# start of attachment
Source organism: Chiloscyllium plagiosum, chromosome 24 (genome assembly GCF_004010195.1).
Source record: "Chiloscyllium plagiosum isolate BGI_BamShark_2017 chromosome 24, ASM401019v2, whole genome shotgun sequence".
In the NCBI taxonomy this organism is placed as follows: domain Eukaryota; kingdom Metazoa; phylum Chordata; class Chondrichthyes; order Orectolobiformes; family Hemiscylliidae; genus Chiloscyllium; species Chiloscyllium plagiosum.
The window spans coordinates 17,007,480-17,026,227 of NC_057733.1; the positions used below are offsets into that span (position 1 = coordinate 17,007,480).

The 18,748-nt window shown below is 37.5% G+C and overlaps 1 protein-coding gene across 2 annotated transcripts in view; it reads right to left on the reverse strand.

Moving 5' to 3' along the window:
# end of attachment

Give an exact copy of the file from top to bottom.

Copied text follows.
Source organism: Chiloscyllium plagiosum, chromosome 24 (genome assembly GCF_004010195.1).
Source record: "Chiloscyllium plagiosum isolate BGI_BamShark_2017 chromosome 24, ASM401019v2, whole genome shotgun sequence".
In the NCBI taxonomy this organism is placed as follows: domain Eukaryota; kingdom Metazoa; phylum Chordata; class Chondrichthyes; order Orectolobiformes; family Hemiscylliidae; genus Chiloscyllium; species Chiloscyllium plagiosum.
The window spans coordinates 17,007,480-17,026,227 of NC_057733.1; the positions used below are offsets into that span (position 1 = coordinate 17,007,480).

The 18,748-nt window shown below is 37.5% G+C and overlaps 1 protein-coding gene across 2 annotated transcripts in view; it reads right to left on the reverse strand.

Moving 5' to 3' along the window: